Malta sells Citizenships

Some buy doctorates in Poland, others opt for a Maltese passport: in many EU countries, non-EU nationals can acquire citizenship.

What is the best way to refresh a ruined treasure? At the end of summer 2013, an idea came to the Maltese Social Democrats. In order to improve incomes and attract more rich people, Joseph Muscat, Prime Minister and leader of the Maltese Labour Party, passed a controversial law. The government wants to create a new source of income by selling Maltese citizens.

By a narrow majority, Parliament approved the regulation in November. Since then, a non-EU citizen can obtain a Maltese passport for 650,000 euros, women and children pay 25,000 euros. For the first year, the government expects to generate revenue of €30 million. Henley & Partners, a private consulting firm that reviews applications and acquires real estate, announces on its website the investment for “île du Soleil” at a reduced tax rate. Prime Minister Muscat explicitly expects people of “high quality”, that is, people who are as rich as possible. The cloud for the new Maltese: They don’t even need to live in Malta.

But the new Maltese practice is a problem, both on the Mediterranean island and in the European Parliament. The opposition to Valletta welcomed the fact that Malta was turning into a tax haven. A broad front has also been formed in Brussels and Strasbourg. Manfred Weber, CSU politician, said the passport for the Schengen area should not be sold. CDU MEP Elmar Brok complained to the FAZ: “Malta’s socialist government is dedicated to modern human trafficking. It’s pathetic and perverse.” The Social Democrats, Leftists and Greens are also against the sale of passports.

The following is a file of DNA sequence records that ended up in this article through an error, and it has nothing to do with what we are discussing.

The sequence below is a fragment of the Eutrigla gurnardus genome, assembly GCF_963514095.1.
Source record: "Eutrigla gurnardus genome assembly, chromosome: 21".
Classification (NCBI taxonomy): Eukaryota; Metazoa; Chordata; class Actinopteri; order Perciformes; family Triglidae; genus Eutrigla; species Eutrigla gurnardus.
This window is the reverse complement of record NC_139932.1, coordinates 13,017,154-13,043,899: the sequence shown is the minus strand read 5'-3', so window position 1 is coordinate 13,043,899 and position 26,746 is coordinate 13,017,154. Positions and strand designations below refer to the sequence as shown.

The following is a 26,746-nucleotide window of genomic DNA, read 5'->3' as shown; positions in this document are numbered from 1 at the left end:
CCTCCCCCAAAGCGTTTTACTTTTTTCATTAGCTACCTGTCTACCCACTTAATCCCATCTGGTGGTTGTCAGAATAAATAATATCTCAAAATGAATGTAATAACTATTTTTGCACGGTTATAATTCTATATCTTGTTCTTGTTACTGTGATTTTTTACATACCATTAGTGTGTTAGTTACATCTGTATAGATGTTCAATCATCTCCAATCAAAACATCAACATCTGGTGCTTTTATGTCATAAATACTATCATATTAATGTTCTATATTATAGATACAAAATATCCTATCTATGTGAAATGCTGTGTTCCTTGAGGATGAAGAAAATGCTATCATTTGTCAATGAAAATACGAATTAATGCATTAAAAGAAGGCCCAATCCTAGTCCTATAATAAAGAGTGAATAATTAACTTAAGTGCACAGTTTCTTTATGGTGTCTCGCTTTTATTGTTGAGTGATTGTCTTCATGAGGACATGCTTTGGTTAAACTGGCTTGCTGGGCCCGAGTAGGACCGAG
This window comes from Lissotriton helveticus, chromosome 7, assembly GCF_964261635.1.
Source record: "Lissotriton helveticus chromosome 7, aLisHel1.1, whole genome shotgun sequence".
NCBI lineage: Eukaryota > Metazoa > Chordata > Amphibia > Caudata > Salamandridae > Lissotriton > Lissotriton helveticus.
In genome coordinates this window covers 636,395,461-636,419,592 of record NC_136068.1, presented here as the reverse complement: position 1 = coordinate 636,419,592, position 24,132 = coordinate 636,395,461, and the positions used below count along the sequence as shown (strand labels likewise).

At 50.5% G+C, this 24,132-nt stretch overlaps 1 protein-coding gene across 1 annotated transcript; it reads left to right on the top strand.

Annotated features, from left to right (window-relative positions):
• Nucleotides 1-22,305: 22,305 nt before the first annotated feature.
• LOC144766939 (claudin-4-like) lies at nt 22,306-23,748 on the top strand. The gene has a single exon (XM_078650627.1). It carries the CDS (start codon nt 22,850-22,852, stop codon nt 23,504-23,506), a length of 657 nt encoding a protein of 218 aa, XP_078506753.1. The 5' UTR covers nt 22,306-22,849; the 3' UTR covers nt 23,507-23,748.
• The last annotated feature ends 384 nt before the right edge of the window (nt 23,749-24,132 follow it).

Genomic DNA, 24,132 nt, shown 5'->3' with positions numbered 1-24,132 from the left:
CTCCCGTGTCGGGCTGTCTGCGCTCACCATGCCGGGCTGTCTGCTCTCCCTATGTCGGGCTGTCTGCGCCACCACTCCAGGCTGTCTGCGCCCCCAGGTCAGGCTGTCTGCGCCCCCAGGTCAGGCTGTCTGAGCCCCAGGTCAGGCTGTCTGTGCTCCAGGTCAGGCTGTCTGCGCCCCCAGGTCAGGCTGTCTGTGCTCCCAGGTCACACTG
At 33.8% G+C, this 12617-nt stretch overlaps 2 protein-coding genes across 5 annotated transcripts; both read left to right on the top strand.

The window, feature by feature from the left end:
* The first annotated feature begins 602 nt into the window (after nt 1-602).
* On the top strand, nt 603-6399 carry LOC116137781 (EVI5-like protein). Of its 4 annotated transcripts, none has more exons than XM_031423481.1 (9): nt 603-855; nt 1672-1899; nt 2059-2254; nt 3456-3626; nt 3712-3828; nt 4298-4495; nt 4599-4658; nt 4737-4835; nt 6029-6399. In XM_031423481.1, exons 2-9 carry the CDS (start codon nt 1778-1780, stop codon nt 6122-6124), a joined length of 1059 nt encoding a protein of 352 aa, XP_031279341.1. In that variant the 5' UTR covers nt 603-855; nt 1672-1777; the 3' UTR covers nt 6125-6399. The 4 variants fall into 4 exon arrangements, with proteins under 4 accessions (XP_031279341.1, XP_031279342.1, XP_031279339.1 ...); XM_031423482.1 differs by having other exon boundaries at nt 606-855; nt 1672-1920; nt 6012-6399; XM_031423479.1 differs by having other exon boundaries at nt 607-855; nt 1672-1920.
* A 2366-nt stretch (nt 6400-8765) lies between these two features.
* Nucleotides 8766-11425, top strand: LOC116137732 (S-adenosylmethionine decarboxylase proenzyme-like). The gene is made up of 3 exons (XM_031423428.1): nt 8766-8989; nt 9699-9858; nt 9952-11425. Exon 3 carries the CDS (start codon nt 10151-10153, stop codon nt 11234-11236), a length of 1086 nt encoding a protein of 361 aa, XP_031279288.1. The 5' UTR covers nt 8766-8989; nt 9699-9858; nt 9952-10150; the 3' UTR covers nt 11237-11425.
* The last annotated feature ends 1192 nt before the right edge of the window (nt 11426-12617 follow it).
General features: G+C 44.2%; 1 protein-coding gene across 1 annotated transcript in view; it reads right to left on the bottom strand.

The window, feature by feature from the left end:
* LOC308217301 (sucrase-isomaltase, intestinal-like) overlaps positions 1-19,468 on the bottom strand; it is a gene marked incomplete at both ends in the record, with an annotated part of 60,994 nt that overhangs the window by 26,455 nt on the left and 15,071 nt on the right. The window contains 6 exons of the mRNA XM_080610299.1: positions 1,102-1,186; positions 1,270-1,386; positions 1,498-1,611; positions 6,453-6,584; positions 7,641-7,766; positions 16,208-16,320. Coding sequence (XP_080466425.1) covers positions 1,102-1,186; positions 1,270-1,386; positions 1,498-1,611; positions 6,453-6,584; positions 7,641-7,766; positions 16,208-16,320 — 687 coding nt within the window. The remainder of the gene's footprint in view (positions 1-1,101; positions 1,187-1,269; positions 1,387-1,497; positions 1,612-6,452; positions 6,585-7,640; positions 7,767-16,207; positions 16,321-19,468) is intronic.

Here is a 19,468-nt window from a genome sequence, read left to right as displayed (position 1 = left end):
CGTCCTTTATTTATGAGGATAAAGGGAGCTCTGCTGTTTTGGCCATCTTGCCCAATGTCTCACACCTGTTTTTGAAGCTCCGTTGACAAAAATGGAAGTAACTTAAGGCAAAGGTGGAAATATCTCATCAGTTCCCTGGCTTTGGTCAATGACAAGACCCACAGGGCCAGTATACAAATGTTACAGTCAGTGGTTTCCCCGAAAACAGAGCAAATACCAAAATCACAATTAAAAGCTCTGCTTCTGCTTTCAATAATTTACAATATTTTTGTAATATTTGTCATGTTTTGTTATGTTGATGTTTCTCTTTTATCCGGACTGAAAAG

Brok demands: Where there is a legal gap, citizens’ trade should be prohibited. But it’s not that simple. The EU’s management is very limited. “Member States have full sovereignty to decide how and to whom they grant their nationality,” said Michele Cercone, Commission spokesperson. “The principles of international law provide that each member country may determine for itself the conditions for acquiring its citizenship.

Parliamentarians call for uniform rules

Although the clear majority of political groups largely agree in their rejection, they cannot ban the sale of passports at this time. Today, the Strasbourg parliamentarians are voting in favour of a resolution. However, as a motion for a resolution, this is only an invitation. The agents want to send a signal and exert pressure. The European Commission should establish common rules for granting citizenship and examine whether the Maltese government’s law violates European treaties.

In fact, in other EU countries, there are similar rules to those in Malta: foreigners who invest more than 250,000 euros in Hungary receive Hungarian passports. Anyone who buys a property in Greece for at least 250,000 euros obtains a residence permit for himself and his family for five years. In Cyprus, the property must have a minimum value of 300,000 euros. In Austria too, a single investment is enough in return.

The citizenship of one of the member countries is attractive. It paves the way for the free movement of non-EU foreigners, for example from Russia or Turkey, within the European Union, for participation in elections and for the application of the principle of free movement. But there are also restrictions for EU citizens. To be able to stay in an EU country for more than three months, they must be working or able to support themselves. Those who bought a passport in Malta for 650,000 euros should not find it so difficult.

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